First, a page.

ELCA Position & priorities

The industrial concentration in the lift sector over the last decades has led to a situation which does not favour a healthy competition on the European market and the neighbouring countries. ELCA wishes to increase the transparency on the lift market and to promote the innovation and creativity of small and medium-size companies manufacturing lifts, lifting equipment and their components. Contrary to most industrial sectors, the lift industry has remained very traditional in its organisation, which has not favoured the development of technology and innovation. This can be perceived at many levels, from the creation and upgrading of standards, to the pricing of new lifts versus the pricing of their maintenance.
Here are some of the top priorities of ELCA and its members:


- Normalization
- Energy Efficiency
- Hydraulic lifts
- Home lifts
- Maintenance and the availability of special tools
- Tele-alarms and the digitalization of the telecommunication networks
- Protection of design property rights
- Listening to the industry

Normalization: safety of users and of lift technicians is a paramount objective for all enterprises of the sector. ELCA believes that the development and upgrading of standards at the European normalization body CEN should not be managed solely by the lift industry. Those who have to apply legislation can’t be the ones writing it. The safety experts from the Notified Bodies should be setting the agenda and the pace, with the industry in attendance. Moreover, representatives of the users and owners of lifts must participate to the normalization process, as is the case in North America for example. It is considered as normal practice in other industrial sectors, where safety is a very important issue.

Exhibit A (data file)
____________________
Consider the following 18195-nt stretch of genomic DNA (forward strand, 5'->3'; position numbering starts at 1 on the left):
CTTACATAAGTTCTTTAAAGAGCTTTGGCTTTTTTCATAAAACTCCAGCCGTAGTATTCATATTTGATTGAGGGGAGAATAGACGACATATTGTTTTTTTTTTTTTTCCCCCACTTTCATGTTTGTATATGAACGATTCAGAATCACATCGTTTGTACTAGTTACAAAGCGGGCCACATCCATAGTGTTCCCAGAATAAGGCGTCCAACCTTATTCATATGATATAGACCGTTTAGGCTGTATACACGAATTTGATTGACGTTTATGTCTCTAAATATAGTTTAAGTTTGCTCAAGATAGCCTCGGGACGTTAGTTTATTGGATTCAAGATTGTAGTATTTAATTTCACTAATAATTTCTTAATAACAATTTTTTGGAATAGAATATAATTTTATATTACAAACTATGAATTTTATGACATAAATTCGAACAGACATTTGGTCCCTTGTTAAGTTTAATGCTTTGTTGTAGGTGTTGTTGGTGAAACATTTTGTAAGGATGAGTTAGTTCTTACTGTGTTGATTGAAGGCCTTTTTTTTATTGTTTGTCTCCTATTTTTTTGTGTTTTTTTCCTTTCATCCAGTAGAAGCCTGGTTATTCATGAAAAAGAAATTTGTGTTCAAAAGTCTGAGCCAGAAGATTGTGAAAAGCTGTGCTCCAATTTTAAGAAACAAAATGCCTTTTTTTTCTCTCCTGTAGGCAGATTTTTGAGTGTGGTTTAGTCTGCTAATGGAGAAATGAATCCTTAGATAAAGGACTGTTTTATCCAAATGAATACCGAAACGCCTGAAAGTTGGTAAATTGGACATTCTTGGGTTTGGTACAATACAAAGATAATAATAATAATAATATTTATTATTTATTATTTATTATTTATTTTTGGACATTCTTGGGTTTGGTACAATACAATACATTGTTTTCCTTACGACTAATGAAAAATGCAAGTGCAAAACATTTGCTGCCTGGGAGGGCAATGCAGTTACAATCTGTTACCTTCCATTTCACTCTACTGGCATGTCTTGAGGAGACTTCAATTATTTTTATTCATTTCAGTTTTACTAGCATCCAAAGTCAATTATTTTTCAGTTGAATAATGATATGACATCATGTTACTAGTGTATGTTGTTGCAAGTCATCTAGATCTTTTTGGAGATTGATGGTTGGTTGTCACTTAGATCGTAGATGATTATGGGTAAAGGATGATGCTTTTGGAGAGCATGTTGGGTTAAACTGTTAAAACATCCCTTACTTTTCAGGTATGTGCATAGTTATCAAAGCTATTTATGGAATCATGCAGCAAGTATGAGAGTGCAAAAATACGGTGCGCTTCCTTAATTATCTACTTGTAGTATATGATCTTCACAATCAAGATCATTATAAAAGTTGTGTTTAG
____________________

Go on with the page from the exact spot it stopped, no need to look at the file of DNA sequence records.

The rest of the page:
Energy efficiency has become a priority for all economic activities. The building sector represents nearly a third of all energy consumed in Europe. Lift and lift component manufacturers producing controllers, doors, electronics, hydraulic or traction systems and other components are very much aware of the need to consume as little as possible. There is a lot to gain in the idle/standby modes, for all types of lifts, but the improvements in the running of lifts, whether traction or hydraulic elevators, are negligible. The work carried out at CEN and ISO should therefore put the savings in perspective and be more respectful of the European legislation. The classification should be identical in all building applications for every type of lift. Hydraulic lifts cannot be considered as more energy-consuming than electric lifts. ELCA will help the different families of lift components to perceive the importance of adapting to the new standards and guidelines, and to participate to the analysis of the energy issues for each type of component.

Hydraulic lifts are perfect for low rise applications, especially for residential buildings. They are often a less costly and perfect option in terms of energy efficiency for residential lifts. For goods lifts and heavy applications in industry, hydraulic lifts are simply the only solution. Therefore, the “blanket” declarations that are to be found in the draft documents by ISO or CEN at the request of some lift manufacturers are simply wrong, unacceptable and counterproductive for the whole lift industry.